Last year when I received the news that my army reservist clashing with iCTLT 2010, I was really disappointed. Edtech has advanced much over the past 2 years (the last iCTLT was held in 2008) and I look forward seeing and hearing educators all over the world sharing their edtech adventures. Now I can only pin my hopes on my Google Reader, Twitter (also check out hashtag #ICTLT2010) and the Official iCTLT homepage.
To all educators who will be attending iCTLT 2010, have fun advancing learning with ICT: Innovate Collaborate Transform! To overseas educators, enjoy your stay in Singapore and do give a shout-out to me here or Twitter! 😀
From MOE Press Releases:
A new wireless interactive learning trail at Chinatown will offer students a fun, authentic way to learn about Chinese Language and culture. Through the use of specially programmed mobile phones, students can participate in activities at seven designated wireless-enabled hotspots along the trail to learn more about Chinatown’s heritage.
Looks like a great learning trail using mobile devices. However it’s only for secondary school students.
Update: Channel News Asia report
Source: The Sunday Times 14 February 2010:
The new science lesson? To me it’s not about the technology, it’s about the possibilities of teachers and students crowdsourcing science concepts and making sense out of content in curriculum.
Here’s are excerpts of the speech touching on upcoming changes in Mother Tongue Languages (MTL) teaching:
“…today, nearly 6 in 10 Primary 1 Chinese students come from households where English is the dominant home language, compared to 1 in 10 in 1982. For Indians it has increased from 3 in 10 to 6 in 10; Malays—0.5 in 10 to 3.5 in 10. For MTL, we cannot expect the same outcomes or teach the same way as we have before, when the speaking environment in homes today, indeed in society, is radically different compared to that 20 years ago, or even a decade ago.”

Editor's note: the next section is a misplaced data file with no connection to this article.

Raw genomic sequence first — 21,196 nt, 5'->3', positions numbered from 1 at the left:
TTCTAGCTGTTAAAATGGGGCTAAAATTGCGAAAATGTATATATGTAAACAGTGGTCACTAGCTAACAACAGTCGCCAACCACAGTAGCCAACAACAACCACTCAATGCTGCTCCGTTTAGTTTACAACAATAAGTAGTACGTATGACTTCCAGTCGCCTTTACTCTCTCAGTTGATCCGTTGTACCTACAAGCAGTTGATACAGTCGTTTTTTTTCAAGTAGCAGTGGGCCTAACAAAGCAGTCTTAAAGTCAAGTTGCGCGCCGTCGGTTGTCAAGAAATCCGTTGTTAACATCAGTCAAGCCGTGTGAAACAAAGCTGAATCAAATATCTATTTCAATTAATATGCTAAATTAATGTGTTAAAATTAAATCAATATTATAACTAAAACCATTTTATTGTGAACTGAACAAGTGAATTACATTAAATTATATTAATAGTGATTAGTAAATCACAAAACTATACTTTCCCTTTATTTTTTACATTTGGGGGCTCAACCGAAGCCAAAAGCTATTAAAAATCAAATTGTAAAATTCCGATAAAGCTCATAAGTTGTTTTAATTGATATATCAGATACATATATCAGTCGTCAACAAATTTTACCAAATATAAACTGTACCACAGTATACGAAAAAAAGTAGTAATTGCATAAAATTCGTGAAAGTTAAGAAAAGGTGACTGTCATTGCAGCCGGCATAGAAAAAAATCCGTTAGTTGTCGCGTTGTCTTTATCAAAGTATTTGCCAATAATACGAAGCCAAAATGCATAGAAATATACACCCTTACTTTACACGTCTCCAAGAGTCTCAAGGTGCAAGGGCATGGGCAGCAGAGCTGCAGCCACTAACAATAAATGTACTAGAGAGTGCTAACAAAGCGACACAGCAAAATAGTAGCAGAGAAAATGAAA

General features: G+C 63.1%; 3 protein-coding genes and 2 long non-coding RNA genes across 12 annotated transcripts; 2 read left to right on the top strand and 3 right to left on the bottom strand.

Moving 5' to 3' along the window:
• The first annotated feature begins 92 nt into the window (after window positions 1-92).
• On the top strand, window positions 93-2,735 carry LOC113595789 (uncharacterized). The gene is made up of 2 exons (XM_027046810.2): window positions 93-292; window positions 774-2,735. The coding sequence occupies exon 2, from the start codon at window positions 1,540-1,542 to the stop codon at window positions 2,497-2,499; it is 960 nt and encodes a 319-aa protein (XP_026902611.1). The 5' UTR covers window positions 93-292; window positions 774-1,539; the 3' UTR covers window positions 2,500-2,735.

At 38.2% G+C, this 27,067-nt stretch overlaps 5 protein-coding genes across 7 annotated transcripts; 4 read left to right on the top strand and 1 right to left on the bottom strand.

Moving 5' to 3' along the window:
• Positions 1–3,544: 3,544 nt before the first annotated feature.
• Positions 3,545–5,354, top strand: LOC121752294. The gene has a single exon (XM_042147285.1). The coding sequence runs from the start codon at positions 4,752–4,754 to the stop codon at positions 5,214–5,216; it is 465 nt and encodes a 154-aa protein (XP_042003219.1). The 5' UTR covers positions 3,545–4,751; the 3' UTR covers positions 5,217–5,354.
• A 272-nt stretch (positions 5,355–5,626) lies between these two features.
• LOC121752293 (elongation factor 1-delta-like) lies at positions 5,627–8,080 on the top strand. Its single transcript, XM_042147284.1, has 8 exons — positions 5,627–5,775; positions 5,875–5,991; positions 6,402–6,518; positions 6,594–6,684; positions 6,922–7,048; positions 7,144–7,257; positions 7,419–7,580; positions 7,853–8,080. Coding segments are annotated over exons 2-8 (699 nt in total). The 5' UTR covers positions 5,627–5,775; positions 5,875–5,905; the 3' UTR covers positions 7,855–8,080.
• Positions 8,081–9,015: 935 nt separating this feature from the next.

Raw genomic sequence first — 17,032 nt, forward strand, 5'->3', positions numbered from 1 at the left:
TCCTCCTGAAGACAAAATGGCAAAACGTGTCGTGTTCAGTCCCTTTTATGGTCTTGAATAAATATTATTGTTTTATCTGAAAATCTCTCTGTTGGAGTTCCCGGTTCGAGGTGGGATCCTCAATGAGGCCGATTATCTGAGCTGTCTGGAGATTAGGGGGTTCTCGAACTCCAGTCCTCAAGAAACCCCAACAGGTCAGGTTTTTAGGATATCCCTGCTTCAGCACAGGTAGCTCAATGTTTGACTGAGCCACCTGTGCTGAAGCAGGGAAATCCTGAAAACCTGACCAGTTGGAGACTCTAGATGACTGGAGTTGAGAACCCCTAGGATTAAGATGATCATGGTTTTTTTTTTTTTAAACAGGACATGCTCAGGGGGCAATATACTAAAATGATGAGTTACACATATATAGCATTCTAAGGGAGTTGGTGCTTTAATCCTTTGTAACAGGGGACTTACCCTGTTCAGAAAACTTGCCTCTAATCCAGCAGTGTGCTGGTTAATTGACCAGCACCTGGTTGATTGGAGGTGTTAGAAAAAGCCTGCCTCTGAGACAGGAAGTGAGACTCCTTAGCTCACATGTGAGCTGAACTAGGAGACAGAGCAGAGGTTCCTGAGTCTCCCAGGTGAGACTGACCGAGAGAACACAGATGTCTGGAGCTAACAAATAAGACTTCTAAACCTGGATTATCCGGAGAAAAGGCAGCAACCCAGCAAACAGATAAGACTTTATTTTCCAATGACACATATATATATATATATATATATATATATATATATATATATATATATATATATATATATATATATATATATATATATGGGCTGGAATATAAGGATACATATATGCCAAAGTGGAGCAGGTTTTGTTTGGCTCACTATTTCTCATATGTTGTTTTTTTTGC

“…a review to make the teaching of CL more engaging and useful, to keep pace with our changing language environment. Basically, we will need more and differentiated approaches to cater to students with a wider band of language abilities and home backgrounds.”
“…we will have to re-calibrate our expectations and teaching methods to keep CL alive and useful for them. Our aim is to emphasise and teach CL for students as a live language they can use, in the modes which they are likely to use. We will have to update our curriculum, teaching methods and even tests to keep in tandem with changes in our society. We do want to make the learning of CL more engaging and fun, but students will still have to make the effort to learn CL.”
“…we will continue the emphasis in speaking and listening, to make the learning of CL more relevant and useful for students…We will increase further the oracy component but details will be announced in due course, with adequate time for students to prepare well. Third, we will use more info-communications technologies platforms to help students learn and write the language. ICT tools are widely available and indeed what people use through emails or SMS-es to communicate in daily life and work.”
“…As with all subjects, we must align teaching methods, curriculum and testing formats to achieve the right outcomes for CL…we are interested in these other systems as they are more tailored for students with home language environments that approximate a growing segment of our students. Their end points have a different emphasis—less focused on writing components but more targeted to help students use the language and build confidence progressively—a goal we share.”
“…We are likely to evolve our own model, by integrating the most appropriate features we find in good teaching systems around the world.”
“…These changes re-affirm our bilingual policy. We are responding decisively to on-going trends and preparing our students for their future. We will not get stuck in any mental mould or system even when they have become less effective or relevant in changed circumstances. Instead, we must remain open to new ideas, methods and tools that are available to more effectively help all our students with different abilities learn CL. We want to engage all our students, help them become proficient in using the language—to converse and read in everyday contexts.”